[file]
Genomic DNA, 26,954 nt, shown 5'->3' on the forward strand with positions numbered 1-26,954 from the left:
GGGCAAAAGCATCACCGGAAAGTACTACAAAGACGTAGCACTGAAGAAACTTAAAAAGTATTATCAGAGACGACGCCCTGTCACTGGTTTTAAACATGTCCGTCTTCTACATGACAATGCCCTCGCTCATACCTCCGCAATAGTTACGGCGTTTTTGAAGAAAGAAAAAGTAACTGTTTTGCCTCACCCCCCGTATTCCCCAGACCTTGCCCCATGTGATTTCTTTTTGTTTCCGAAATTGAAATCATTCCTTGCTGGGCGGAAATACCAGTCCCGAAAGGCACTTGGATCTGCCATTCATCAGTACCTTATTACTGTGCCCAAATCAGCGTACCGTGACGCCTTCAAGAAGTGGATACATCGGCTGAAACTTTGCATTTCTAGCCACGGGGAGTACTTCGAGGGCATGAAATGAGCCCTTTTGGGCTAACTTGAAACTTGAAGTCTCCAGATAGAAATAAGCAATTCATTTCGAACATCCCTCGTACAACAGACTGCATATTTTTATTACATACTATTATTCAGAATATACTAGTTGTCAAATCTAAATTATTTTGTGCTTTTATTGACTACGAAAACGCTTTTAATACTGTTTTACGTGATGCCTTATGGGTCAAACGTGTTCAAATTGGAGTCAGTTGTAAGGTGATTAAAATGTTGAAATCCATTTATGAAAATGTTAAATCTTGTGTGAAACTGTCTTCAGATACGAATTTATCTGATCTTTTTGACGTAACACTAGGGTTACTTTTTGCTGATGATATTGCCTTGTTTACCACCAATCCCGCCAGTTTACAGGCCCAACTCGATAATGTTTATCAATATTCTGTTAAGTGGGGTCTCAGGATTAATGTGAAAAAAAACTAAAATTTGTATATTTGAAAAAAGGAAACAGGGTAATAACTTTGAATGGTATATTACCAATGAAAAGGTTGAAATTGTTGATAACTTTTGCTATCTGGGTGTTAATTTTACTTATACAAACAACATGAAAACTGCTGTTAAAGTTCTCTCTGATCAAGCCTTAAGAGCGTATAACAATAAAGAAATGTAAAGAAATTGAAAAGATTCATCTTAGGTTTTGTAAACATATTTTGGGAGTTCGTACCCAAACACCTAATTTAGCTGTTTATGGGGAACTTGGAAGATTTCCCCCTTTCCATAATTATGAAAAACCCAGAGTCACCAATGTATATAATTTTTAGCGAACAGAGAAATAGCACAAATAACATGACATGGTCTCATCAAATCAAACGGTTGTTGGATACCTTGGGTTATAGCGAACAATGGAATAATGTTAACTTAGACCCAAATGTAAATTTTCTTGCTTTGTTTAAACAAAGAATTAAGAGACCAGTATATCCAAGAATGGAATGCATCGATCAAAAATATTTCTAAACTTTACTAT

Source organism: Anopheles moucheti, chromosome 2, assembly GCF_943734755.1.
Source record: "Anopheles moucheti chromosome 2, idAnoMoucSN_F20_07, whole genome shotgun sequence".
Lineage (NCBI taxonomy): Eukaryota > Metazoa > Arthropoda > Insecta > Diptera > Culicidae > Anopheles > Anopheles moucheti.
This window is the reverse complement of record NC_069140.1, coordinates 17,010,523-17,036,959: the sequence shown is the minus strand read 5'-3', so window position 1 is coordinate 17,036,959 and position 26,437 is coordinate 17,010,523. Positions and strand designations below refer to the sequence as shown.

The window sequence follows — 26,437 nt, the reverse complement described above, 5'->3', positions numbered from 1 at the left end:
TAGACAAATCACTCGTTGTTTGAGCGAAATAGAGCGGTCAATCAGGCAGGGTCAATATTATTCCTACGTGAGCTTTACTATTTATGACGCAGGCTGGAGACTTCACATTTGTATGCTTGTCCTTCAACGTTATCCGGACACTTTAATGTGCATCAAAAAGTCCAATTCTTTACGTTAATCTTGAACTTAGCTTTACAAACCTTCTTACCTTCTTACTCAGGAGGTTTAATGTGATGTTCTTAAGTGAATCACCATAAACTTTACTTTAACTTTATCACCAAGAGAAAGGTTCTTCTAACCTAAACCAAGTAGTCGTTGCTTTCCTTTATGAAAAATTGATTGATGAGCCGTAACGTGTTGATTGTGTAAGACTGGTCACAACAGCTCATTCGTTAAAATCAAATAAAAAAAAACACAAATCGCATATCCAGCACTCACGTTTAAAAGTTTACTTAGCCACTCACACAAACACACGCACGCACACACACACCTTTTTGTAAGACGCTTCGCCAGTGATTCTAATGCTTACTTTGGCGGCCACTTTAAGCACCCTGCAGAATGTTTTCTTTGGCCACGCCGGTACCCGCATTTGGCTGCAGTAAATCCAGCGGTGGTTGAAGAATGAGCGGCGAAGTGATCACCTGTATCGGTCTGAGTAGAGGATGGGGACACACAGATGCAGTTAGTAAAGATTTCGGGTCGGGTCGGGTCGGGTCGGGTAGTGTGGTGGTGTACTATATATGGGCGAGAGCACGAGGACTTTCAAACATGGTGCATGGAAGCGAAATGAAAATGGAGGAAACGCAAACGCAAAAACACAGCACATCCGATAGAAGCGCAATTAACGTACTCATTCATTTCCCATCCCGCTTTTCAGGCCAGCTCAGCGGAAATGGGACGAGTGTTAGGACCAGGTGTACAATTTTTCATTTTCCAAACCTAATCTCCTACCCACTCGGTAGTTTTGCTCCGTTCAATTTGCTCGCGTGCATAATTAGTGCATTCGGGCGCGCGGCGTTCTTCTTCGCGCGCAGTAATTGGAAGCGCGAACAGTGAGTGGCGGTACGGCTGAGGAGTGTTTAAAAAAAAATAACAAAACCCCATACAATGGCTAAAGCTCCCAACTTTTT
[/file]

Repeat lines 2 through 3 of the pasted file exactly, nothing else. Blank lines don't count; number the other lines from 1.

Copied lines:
GGGCAAAAGCATCACCGGAAAGTACTACAAAGACGTAGCACTGAAGAAACTTAAAAAGTATTATCAGAGACGACGCCCTGTCACTGGTTTTAAACATGTCCGTCTTCTACATGACAATGCCCTCGCTCATACCTCCGCAATAGTTACGGCGTTTTTGAAGAAAGAAAAAGTAACTGTTTTGCCTCACCCCCCGTATTCCCCAGACCTTGCCCCATGTGATTTCTTTTTGTTTCCGAAATTGAAATCATTCCTTGCTGGGCGGAAATACCAGTCCCGAAAGGCACTTGGATCTGCCATTCATCAGTACCTTATTACTGTGCCCAAATCAGCGTACCGTGACGCCTTCAAGAAGTGGATACATCGGCTGAAACTTTGCATTTCTAGCCACGGGGAGTACTTCGAGGGCATGAAATGAGCCCTTTTGGGCTAACTTGAAACTTGAAGTCTCCAGATAGAAATAAGCAATTCATTTCGAACATCCCTCGTACAACAGACTGCATATTTTTATTACATACTATTATTCAGAATATACTAGTTGTCAAATCTAAATTATTTTGTGCTTTTATTGACTACGAAAACGCTTTTAATACTGTTTTACGTGATGCCTTATGGGTCAAACGTGTTCAAATTGGAGTCAGTTGTAAGGTGATTAAAATGTTGAAATCCATTTATGAAAATGTTAAATCTTGTGTGAAACTGTCTTCAGATACGAATTTATCTGATCTTTTTGACGTAACACTAGGGTTACTTTTTGCTGATGATATTGCCTTGTTTACCACCAATCCCGCCAGTTTACAGGCCCAACTCGATAATGTTTATCAATATTCTGTTAAGTGGGGTCTCAGGATTAATGTGAAAAAAAACTAAAATTTGTATATTTGAAAAAAGGAAACAGGGTAATAACTTTGAATGGTATATTACCAATGAAAAGGTTGAAATTGTTGATAACTTTTGCTATCTGGGTGTTAATTTTACTTATACAAACAACATGAAAACTGCTGTTAAAGTTCTCTCTGATCAAGCCTTAAGAGCGTATAACAATAAAGAAATGTAAAGAAATTGAAAAGATTCATCTTAGGTTTTGTAAACATATTTTGGGAGTTCGTACCCAAACACCTAATTTAGCTGTTTATGGGGAACTTGGAAGATTTCCCCCTTTCCATAATTATGAAAAACCCAGAGTCACCAATGTATATAATTTTTAGCGAACAGAGAAATAGCACAAATAACATGACATGGTCTCATCAAATCAAACGGTTGTTGGATACCTTGGGTTATAGCGAACAATGGAATAATGTTAACTTAGACCCAAATGTAAATTTTCTTGCTTTGTTTAAACAAAGAATTAAGAGACCAGTATATCCAAGAATGGAATGCATCGATCAAAAATATTTCTAAACTTTACTAT

Source organism: Anopheles moucheti, chromosome 2, assembly GCF_943734755.1.